Office of NIH History
In Their Own Words: NIH Researchers Recall the Early Years of AIDS
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The CDC reported 16,458 cases of AIDS in the United Sates with 8,361 deaths.
NIAID established a Division of AIDS.
The name of the AIDS virus was changed to human immunodeficiency virus (HIV) at the suggestion of a multinational committee of scientists.
At a PHS-sponsored conference at the Coolfont Conference Center in West Virginia, a prediction was made that in 2001, some 270,000 people in the United States would have been diagnosed with AIDS and that 179,000 would have died.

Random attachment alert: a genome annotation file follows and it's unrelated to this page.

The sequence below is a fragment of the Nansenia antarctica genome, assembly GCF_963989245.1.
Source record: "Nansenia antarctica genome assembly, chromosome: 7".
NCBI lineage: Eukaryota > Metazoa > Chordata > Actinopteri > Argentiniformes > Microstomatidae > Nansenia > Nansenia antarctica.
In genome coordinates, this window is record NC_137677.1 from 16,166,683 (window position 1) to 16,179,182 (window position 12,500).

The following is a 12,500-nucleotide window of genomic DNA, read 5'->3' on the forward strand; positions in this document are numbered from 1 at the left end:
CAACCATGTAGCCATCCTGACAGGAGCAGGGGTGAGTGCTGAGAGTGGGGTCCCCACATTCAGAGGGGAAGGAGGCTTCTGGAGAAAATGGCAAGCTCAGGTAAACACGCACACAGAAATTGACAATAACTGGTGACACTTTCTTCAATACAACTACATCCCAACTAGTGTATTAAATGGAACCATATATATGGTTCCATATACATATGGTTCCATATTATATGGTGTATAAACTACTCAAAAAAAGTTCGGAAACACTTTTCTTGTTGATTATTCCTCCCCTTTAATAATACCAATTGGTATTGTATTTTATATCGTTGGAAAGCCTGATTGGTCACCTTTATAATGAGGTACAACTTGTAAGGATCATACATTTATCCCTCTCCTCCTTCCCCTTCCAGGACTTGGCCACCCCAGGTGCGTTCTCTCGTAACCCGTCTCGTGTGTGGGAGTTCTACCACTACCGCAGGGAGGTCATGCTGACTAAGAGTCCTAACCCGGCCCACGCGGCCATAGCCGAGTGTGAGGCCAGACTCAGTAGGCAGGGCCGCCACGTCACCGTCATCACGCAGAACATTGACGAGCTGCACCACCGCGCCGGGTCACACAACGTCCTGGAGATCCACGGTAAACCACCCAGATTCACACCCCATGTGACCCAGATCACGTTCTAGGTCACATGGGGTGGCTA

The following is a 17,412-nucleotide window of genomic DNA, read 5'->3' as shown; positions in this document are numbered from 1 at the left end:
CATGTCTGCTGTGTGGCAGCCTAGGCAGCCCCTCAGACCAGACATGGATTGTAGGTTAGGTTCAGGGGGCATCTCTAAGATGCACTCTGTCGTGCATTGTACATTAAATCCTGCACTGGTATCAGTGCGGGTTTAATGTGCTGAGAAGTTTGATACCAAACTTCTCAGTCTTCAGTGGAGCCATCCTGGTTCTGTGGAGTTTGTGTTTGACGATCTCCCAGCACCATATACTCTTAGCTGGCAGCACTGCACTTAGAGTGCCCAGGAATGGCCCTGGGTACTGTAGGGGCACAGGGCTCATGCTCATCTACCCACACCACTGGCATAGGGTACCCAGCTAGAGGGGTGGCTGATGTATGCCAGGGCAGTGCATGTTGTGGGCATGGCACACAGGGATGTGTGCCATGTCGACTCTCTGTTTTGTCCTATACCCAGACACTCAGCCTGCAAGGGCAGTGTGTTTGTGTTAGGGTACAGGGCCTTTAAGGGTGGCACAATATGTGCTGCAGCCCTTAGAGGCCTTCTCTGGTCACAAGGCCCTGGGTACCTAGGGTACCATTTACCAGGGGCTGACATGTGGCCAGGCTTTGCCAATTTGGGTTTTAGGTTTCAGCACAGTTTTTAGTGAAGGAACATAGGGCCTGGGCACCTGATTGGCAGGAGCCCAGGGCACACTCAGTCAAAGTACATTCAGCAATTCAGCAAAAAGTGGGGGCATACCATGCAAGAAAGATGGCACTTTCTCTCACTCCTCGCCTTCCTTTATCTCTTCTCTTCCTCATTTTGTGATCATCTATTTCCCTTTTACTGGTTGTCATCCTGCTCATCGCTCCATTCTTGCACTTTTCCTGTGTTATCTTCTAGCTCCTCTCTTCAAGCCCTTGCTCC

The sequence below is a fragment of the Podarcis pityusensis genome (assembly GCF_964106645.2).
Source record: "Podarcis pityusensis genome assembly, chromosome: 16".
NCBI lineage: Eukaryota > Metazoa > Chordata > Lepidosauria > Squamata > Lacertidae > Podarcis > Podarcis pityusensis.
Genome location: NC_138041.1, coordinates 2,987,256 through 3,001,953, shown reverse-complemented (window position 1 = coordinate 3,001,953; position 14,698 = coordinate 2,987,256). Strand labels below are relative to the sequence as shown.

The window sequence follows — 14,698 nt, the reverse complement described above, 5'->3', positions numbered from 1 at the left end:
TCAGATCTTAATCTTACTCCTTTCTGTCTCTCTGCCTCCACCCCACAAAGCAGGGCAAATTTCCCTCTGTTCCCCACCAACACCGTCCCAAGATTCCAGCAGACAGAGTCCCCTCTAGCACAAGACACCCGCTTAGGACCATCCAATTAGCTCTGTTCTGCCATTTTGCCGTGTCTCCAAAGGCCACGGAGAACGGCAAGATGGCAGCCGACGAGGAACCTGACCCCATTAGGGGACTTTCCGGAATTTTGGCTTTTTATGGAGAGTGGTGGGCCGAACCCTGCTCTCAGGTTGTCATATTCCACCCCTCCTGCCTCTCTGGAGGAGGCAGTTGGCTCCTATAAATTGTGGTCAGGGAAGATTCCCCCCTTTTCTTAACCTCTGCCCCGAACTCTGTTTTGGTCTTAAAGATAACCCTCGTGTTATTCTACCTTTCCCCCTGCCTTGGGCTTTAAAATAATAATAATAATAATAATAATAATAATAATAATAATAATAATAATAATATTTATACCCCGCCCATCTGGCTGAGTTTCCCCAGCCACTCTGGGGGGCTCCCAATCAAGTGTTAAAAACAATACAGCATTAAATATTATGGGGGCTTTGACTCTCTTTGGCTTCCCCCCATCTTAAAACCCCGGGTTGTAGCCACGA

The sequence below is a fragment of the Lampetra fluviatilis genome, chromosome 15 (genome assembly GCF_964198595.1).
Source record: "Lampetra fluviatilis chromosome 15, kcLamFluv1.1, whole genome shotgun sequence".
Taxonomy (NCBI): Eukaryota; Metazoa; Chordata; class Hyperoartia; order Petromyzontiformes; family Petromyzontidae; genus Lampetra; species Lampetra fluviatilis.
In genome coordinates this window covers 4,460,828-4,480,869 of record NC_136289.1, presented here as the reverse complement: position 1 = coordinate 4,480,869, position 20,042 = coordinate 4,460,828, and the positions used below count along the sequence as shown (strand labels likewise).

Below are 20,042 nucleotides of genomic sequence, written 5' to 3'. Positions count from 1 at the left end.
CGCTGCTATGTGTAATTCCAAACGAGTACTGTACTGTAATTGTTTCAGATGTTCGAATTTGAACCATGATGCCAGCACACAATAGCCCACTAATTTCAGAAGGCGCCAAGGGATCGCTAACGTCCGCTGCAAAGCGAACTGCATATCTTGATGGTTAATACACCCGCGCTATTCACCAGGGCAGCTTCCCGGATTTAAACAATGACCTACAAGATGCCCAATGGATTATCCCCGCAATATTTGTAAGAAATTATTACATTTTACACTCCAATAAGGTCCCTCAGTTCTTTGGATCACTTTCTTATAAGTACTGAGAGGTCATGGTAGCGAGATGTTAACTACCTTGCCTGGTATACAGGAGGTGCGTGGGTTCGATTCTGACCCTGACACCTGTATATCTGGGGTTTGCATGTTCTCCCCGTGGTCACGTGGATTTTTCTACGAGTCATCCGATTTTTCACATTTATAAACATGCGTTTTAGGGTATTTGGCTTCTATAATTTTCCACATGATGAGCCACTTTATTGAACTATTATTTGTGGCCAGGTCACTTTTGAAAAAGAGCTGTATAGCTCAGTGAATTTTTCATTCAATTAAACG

NIAID established AIDS Treatment Evaluation Units (ATEUs), which later became AIDS Clinical Trials Units (ACTUs).
NHLBI cosponsored with FDA and the NIH Office on Medical Applications of Research a conference on the “Impact of HTLV-III Antibody Testing on the Public Health.”
The CDC reported that although the incidence of AIDS was rising for all racial/ethnic groups and in all geographic regions of the country, the cumulative incidence of AIDS among blacks and Hispanics was more than three times the rate for whites.
Surgeon General C. Everett Koop released his “Report on Acquired Immune Deficiency.”
The CDC reported 28,098 cases of AIDS in the United States with 15,757 deaths.

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